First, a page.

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Etymology 1[edit]

See drawer.



  1. plural of drawer
Derived terms[edit]

Etymology 2[edit]

From draw (to pull), hence that which is pulled onto the body. Attested from the late 16th century.[1] Compare drawer.


drawers pl (plural only)

  1. (archaic) Clothing worn on the legs, especially that worn next to the skin, such as hose or breeches.
    • 1871 October 21, [US] House of Representatives, quoting John Pool and Mary Neal, “Conditions of affairs in the southern states. Georgia sub-committee”, in Reports of Committees[1], page 386:
      Question. Where did they strike you?
      Answer. Struck me in the face once, and struck four times across the legs.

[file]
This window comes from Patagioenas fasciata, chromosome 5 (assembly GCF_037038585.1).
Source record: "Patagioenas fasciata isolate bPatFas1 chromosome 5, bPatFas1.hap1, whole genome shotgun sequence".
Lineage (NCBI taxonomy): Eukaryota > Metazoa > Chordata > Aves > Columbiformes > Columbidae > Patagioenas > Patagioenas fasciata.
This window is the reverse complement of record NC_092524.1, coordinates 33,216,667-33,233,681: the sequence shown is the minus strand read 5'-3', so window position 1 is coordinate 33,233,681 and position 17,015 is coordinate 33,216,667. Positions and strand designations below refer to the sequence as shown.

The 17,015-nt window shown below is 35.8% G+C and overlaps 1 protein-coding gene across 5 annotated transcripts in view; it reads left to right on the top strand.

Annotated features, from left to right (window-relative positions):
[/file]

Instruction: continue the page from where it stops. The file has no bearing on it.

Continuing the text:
Question.Was that after you had taken your drawers off, or before?
      Answer. After I had taken my drawers off.
  2. (dated or regional, informal) Underpants, especially long underpants.
  3. (slang) Any clothing covering the legs, such as shorts, trousers, or tights.
Derived terms[edit]
The translations below need to be checked and inserted above into the appropriate translation tables, removing any numbers. Numbers do not necessarily match those in definitions. See instructions at Wiktionary:Entry layout § Translations.


  1. ^ Oxford English Dictionary, 1884–1928, and First Supplement, 1933.